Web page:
Dr. António Brazão

Cardiothoracic Surgeon


Dr. Diogo Rijo

Cardiothoracic Surgeon


Chronic Coronary Disease

HPA Magazine 13


Coronary disease, or ischemic heart disease, consists in the arteries (coronary arteries), supplying insufficient blood to the heart due to obstruction. There are multiple causes for this occurring, the most common being atherosclerosis. The main risk factors for atherosclerosis are high blood pressure, high cholesterol, diabetes, obesity, lack of physical activity and smoking, which leads to the formation of atherosclerosis plaques that narrow the coronary arteries preventing the normal flow of blood.


Cardiovascular disease is the leading cause of death in developed countries. Approximately 12% of deaths are due to coronary heart disease. In Portugal, the mortality rate due to ischemic heart disease is 33% per 100,000 inhabitants.
The formation of atherosclerotic plaques on the internal surface of the artery wall is related to a normal aging process, resulting in the progressive decrease of blood flow. This disease increases with age, in severity and precocity and can develop in isolation or synergistically depending on the presence of one or more risk factors mentioned above. 
Hereditary factors can also play a role in the develop-
ment of this pathology. However, there are cases where risk factors are not perceived. Males are more frequently affected and in women some hormonal protection is evidenced.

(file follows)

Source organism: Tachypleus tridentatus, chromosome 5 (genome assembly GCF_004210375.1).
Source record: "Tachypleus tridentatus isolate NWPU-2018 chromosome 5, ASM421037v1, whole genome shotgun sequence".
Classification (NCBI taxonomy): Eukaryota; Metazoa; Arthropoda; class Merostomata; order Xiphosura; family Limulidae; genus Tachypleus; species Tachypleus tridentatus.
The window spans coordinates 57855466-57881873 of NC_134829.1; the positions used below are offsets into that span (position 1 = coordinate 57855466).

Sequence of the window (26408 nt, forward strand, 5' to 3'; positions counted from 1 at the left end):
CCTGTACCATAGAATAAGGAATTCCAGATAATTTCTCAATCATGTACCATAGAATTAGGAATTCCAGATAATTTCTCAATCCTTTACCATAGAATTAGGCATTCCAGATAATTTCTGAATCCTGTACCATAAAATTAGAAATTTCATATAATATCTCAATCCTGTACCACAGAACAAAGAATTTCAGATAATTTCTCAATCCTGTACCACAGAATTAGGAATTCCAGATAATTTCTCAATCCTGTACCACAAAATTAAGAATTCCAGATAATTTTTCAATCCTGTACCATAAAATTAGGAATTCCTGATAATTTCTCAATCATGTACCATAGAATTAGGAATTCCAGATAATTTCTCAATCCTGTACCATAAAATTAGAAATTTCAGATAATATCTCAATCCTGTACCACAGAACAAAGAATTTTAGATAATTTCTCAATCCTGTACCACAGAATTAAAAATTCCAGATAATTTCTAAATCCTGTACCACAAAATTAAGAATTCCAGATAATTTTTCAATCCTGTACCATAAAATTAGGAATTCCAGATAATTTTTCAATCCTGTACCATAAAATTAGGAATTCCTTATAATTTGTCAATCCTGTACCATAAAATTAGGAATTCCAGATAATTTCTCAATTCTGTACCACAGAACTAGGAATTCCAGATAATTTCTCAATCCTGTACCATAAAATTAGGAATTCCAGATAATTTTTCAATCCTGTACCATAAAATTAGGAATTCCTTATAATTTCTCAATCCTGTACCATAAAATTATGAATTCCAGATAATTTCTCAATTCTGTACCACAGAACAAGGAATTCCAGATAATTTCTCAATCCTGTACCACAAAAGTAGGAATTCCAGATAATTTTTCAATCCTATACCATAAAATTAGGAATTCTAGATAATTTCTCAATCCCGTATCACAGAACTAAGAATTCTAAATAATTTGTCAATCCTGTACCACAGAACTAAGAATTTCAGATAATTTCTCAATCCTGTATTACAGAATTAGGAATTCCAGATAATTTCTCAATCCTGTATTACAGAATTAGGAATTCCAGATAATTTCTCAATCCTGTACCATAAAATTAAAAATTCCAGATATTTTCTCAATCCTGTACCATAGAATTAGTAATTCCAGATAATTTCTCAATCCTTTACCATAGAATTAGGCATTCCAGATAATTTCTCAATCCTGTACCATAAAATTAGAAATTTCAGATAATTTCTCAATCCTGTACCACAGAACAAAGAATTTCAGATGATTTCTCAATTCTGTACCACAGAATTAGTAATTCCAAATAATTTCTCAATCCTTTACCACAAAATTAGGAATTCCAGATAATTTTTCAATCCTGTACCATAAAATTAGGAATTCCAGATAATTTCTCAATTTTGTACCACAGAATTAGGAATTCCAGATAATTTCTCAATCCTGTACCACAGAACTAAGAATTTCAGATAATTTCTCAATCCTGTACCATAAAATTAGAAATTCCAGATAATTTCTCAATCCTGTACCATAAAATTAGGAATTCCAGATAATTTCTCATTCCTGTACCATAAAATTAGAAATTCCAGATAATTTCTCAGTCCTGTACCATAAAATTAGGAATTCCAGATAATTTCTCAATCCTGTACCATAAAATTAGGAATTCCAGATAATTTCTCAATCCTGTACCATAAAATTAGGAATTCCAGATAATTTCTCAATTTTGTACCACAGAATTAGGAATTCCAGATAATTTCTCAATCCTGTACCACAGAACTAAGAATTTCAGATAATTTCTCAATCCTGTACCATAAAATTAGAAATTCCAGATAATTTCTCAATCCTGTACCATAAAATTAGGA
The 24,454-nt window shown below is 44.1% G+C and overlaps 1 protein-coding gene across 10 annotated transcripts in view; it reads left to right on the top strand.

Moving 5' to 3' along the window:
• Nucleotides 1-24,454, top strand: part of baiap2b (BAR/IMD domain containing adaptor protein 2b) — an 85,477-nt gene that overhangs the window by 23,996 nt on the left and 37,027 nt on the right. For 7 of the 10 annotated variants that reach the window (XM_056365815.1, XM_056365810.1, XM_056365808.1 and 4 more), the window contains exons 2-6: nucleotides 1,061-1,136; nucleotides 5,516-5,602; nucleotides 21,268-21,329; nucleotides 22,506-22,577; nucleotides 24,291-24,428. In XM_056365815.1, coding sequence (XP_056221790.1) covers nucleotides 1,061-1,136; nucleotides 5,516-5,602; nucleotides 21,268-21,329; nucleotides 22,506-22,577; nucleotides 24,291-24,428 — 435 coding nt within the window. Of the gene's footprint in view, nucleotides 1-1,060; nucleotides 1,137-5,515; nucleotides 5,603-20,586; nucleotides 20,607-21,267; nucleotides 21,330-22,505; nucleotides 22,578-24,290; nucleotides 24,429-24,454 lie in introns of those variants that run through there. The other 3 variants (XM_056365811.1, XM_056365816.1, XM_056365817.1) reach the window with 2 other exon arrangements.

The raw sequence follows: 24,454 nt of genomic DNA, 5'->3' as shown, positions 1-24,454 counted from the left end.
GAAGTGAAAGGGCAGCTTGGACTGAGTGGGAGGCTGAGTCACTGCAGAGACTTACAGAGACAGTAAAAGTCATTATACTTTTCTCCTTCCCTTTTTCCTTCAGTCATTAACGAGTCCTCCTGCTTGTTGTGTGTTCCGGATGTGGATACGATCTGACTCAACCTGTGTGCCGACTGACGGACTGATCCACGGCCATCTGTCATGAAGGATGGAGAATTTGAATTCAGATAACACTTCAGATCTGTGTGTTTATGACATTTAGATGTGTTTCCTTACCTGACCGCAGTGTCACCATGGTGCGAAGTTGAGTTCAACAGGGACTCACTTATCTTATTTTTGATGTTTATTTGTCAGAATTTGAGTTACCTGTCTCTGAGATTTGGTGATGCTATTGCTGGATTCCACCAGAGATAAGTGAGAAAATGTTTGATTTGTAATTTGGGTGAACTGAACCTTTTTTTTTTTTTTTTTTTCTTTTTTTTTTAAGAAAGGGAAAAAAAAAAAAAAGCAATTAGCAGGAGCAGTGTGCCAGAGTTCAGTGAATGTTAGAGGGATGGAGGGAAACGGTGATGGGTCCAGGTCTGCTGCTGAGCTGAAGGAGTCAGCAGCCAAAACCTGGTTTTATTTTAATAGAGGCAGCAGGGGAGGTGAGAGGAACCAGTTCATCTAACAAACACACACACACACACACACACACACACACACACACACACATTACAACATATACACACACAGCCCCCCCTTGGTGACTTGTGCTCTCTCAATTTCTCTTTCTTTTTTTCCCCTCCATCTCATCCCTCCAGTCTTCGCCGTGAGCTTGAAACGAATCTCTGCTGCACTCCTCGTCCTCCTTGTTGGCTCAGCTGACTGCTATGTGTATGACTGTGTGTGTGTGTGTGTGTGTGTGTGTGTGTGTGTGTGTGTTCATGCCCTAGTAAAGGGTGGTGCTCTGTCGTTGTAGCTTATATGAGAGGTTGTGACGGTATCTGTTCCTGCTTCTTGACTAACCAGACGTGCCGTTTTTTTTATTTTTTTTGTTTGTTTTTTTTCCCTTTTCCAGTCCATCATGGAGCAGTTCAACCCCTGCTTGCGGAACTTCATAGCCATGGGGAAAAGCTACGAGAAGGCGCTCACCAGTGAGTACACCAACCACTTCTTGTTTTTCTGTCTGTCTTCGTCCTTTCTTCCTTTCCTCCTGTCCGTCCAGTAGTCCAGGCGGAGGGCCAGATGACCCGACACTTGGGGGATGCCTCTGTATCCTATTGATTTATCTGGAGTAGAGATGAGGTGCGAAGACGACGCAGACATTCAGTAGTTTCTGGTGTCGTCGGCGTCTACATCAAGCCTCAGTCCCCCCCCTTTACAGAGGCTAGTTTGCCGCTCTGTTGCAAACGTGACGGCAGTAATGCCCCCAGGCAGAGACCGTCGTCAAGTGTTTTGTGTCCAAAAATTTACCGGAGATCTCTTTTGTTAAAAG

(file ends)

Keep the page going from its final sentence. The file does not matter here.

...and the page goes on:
The typical symptom of ischemic heart disease is angina pectoris (or simply angina), which is a feeling of discomfort or tightness of the chest, usually on the left side, irradiating to the neck or left arm, although it can radiate to other parts of the chest and even to the abdomen. Angina occurs when the heart muscle (myocardium) needs more blood than what it is receiving, causing the myocardium to become ischemic. The consequent lack of blood flow and oxygen to the cells causes chest pain. 
Angina occurs when the heart muscle (myocardium) is receiving less blood than what it needs, causing the myocardium to become ischemic and the consequent lack of oxygen in the cells causes chest pain. 
Angina can occur when the patient is in exertion, becoming progressively worse but improving with rest, this is known as stable angina. Angina can also occur unrelated to effort and is known as unstable angina.